News & Politics

Cool Shades: Picking the Right Sunglasses

Do you have a round face like Hillary? An oval face like Condi? Here’s how to choose great sunglasses: It’s about face shape.

Sunglasses are the ultimate summer accessory. How do you find frames that fit your face? Opticians offer these tips:

If You Have a Round Face

Choose a rectangular or square frame. Jesse Winters of Bethesda’s Apex Optical says that sharp lines bring out the angles of a round face. Avoid round styles, which emphasize curves.

If You Have an Oval Face

Frames with strong horizontal lines make a long or oval face seem wider and shorter. June Mines, owner of These Eyes of Mines in Northeast DC, says a cat’s-eye frame gives the illusion of curves on a long, slender face.

If You Have a Square Face

A square face has a broad forehead and a wide chin. If this sounds like you, look for slightly rounded frames, which soften features. Winters says that round frames give people with strong jaw lines and angular faces “the fullness their face is missing.”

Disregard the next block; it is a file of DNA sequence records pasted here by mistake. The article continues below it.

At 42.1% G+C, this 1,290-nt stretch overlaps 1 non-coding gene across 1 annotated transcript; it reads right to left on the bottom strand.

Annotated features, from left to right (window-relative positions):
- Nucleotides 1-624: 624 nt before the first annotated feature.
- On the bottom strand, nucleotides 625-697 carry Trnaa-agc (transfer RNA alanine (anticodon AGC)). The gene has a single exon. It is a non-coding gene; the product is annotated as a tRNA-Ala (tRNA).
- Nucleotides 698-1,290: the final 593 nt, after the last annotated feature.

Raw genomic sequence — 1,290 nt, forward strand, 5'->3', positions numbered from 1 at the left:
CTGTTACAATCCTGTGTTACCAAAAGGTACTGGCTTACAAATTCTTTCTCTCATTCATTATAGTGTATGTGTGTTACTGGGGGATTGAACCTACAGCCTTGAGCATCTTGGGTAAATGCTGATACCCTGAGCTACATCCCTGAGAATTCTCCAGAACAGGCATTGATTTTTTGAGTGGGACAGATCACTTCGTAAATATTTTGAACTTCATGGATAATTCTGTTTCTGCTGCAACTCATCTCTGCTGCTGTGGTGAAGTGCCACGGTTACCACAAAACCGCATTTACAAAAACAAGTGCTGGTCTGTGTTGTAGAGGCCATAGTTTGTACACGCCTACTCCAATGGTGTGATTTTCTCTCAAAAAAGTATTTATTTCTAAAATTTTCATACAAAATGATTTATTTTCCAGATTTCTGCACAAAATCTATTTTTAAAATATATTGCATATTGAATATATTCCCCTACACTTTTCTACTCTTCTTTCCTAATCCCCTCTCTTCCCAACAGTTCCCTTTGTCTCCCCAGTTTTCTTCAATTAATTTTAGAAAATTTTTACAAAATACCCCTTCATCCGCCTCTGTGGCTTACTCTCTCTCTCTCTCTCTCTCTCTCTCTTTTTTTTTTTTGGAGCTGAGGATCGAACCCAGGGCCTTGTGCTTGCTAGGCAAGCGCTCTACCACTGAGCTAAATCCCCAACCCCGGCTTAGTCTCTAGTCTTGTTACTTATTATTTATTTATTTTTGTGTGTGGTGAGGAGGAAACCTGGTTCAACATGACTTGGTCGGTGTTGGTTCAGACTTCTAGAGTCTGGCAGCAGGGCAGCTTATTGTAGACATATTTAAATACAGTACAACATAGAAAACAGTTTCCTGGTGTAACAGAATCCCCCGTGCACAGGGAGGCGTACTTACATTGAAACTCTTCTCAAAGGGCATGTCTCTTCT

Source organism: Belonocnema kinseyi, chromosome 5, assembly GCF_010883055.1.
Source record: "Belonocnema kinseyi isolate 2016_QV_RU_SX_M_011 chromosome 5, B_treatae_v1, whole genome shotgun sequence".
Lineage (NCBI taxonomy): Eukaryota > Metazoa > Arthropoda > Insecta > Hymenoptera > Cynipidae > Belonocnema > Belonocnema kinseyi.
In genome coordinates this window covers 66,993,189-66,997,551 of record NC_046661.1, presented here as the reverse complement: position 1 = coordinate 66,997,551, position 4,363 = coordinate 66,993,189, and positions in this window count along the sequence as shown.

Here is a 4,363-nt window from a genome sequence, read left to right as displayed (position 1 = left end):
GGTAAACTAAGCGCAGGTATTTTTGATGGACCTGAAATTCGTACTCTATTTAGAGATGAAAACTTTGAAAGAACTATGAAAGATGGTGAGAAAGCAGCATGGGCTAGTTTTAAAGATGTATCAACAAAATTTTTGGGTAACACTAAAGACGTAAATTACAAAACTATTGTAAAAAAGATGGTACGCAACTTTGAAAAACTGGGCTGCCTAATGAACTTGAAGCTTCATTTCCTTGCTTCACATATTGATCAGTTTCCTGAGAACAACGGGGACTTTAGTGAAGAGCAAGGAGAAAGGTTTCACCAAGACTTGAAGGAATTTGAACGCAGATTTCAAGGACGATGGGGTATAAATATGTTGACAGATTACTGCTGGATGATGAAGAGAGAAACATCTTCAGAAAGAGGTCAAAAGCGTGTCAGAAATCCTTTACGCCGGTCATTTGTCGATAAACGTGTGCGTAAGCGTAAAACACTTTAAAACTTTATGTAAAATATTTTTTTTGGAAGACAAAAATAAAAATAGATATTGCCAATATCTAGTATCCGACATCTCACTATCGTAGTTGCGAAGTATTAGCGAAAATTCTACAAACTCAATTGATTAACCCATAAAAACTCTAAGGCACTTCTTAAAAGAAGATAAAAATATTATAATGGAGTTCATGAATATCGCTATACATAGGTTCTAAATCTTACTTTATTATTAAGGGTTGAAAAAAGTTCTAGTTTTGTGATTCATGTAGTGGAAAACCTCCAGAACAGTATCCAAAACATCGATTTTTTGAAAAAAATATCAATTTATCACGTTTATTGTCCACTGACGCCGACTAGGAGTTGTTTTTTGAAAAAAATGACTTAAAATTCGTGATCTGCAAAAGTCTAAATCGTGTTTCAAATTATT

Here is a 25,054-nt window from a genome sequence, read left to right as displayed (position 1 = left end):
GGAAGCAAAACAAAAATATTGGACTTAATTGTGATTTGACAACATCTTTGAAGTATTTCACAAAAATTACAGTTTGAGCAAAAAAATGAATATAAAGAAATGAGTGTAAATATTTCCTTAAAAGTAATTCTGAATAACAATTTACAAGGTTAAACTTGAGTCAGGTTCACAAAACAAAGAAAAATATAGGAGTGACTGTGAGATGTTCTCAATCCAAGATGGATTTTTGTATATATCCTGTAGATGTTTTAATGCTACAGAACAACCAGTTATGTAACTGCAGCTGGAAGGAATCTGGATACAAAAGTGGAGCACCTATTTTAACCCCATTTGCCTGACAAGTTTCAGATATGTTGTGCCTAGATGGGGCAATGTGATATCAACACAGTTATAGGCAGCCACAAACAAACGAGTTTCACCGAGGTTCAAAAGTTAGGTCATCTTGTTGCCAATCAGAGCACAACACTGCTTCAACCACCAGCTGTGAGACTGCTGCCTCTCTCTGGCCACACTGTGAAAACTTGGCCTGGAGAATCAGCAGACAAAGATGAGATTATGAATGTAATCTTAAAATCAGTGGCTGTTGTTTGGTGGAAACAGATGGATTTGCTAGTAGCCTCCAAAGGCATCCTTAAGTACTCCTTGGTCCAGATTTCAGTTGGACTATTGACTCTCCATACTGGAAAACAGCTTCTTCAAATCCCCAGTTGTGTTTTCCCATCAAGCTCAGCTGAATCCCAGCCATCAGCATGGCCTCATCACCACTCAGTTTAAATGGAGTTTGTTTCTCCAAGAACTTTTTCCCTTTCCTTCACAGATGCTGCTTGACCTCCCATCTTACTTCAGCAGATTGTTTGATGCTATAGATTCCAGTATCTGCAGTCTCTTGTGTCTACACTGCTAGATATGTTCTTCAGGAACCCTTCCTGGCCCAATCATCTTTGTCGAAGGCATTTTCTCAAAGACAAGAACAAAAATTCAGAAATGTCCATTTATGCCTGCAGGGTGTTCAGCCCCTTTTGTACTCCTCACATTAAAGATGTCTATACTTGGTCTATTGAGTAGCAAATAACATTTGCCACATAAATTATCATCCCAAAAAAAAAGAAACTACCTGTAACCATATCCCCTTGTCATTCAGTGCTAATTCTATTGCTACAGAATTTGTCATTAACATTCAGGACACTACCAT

If Your Face Is Heart-shaped

Heart-shaped faces are broad at the forehead and cheekbones but narrow at the chin. Mines says frames with angles, such as rectangular or octagonal shapes, draw attention away from the top of the face.

For All Face Shapes

Here are other tips to keep in mind:

• Although oversize “Jackie O” frames are popular, make sure the bottom of the frame does not rest on your cheek. “Otherwise, every time you smile, your sunglasses will move up and down,” says Joost Voorthuis of Georgetown Opticians.

• Wraparound styles prevent rays from entering your eye through the side of your face. Bonus: They ward off crow’s feet and wrinkles around the eyes. If your prescription precludes wraparounds, frames with thick temples are a good alternative.

• If you spend a lot of time outdoors or on the water, consider polarized shades, which minimize glare.

•The most important job of sunglasses is protecting eyes from the sun’s ultraviolet rays. Lenses should offer 100-percent UV protection. Not sure yours do? Most optometrists are happy to test shades for free—and can do so in seconds.